And the final platform on the list is another platform from China: Qzone. With the full version only being available for Mandarin speakers, Qzone still has 600 million international monthly active users. It was created in 2005 and allows users to write blogs, keep diaries, send photos, listen to music and watch videos. It began as somewhere to write blogs, but has expanded to reflect the Chinese market and now is seen as a social media platform as well. However with the rise of WeChat, Qzone is beginning to see a decline. While being popular, there’s still certain levels of censorship on the platform, with the strictest level preventing users from posting at all, this is thought to be managed by an automated system which is triggered by keywords, phrases or even whole passages that are plugged into the system by administrators. In other cases, posts can be ‘held for moderation’ or unpublished later on.

This list has a variety of widely recognised social media platforms combined with those from China and the UAE. However, as stated at the beginning, there’s many more platforms that people are turning to for entertainment, escapism and education. Below are the ones to watch out for:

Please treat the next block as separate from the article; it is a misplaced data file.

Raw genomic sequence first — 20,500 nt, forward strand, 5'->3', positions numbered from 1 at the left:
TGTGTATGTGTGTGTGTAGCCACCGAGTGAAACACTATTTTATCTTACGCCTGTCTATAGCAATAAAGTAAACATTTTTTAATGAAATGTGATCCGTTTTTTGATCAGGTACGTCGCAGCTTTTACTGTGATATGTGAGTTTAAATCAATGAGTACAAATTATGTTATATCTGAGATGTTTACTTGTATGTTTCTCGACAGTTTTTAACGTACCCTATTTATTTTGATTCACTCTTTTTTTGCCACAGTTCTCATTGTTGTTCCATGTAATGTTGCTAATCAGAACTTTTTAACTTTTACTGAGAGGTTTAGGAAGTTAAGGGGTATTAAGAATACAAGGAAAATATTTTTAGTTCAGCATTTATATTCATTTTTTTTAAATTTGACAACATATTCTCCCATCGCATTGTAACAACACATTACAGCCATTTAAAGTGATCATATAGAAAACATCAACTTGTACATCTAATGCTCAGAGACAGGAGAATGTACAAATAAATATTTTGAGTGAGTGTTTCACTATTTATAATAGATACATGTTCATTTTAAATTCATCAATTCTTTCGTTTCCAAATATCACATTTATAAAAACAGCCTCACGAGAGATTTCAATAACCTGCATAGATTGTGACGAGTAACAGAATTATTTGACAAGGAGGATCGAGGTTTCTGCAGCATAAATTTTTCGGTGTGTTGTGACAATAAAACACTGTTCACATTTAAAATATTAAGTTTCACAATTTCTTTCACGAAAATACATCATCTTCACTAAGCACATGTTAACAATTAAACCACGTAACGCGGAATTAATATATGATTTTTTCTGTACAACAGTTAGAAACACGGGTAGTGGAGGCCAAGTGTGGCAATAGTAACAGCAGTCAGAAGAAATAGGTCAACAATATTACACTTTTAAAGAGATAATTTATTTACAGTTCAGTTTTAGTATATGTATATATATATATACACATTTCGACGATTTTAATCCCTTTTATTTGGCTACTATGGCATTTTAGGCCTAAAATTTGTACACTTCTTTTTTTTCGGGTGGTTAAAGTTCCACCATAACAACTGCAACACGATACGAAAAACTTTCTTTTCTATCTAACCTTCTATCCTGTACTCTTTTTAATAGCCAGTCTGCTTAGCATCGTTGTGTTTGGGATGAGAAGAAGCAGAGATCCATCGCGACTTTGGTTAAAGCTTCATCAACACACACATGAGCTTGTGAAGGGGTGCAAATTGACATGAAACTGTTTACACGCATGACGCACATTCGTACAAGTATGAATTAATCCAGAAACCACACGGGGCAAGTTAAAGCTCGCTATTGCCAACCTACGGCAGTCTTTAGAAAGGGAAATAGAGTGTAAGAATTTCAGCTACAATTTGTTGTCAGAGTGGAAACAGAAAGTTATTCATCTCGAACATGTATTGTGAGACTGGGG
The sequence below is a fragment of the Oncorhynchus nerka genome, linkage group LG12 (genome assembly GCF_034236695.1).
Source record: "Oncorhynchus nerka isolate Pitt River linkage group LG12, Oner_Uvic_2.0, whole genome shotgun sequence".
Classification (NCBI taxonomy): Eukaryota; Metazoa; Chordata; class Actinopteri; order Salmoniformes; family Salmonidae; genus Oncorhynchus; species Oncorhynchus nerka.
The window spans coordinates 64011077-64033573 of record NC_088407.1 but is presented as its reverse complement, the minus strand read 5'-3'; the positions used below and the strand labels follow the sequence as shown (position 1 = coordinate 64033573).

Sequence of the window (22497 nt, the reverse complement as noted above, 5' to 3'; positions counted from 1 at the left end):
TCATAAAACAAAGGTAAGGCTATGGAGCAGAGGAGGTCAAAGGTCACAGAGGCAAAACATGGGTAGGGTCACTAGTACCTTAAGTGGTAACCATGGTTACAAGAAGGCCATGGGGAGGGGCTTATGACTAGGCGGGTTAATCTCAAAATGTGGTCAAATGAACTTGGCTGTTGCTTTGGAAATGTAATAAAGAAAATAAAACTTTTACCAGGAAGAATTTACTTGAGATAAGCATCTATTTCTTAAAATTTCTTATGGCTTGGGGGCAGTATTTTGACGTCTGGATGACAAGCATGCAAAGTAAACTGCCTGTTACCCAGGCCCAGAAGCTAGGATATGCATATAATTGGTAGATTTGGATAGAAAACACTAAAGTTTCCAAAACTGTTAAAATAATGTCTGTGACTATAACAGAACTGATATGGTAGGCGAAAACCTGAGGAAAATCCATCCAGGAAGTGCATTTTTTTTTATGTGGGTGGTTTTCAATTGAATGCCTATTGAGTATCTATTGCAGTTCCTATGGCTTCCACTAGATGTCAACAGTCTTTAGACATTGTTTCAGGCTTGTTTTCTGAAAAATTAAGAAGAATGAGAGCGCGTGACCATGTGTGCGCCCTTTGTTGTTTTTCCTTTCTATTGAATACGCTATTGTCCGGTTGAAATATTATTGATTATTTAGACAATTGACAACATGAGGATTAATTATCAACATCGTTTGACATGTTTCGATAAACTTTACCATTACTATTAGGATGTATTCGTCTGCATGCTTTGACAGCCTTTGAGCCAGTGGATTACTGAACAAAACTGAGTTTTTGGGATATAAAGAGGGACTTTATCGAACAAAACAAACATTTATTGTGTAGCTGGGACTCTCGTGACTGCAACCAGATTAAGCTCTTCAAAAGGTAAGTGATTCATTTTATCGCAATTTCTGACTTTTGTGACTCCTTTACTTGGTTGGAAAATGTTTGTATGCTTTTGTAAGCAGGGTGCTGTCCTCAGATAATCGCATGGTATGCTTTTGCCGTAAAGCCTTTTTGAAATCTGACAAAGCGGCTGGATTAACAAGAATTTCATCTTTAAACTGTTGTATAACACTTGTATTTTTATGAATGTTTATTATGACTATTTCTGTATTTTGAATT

• Twitch – with 140 million MAU, the live streaming platform allows creators to interact with audiences in real time and thus being popular with video gaming enthusiasts
  • Discord – having started out as a gaming platform, users are now using it for general video, audio and messaging. Currently the platform sees 100 million MAU
  • Clubhouse – unlike Facebook or Twitter, Clubhouse uses audio only connectivity between audiences and speakers.

While these are only an example of the possibilities for future connectivity, there’s clearly a move towards audio-visual content as opposed to text only, which may explain why platforms such as Twitter haven’t made an appearance on the list.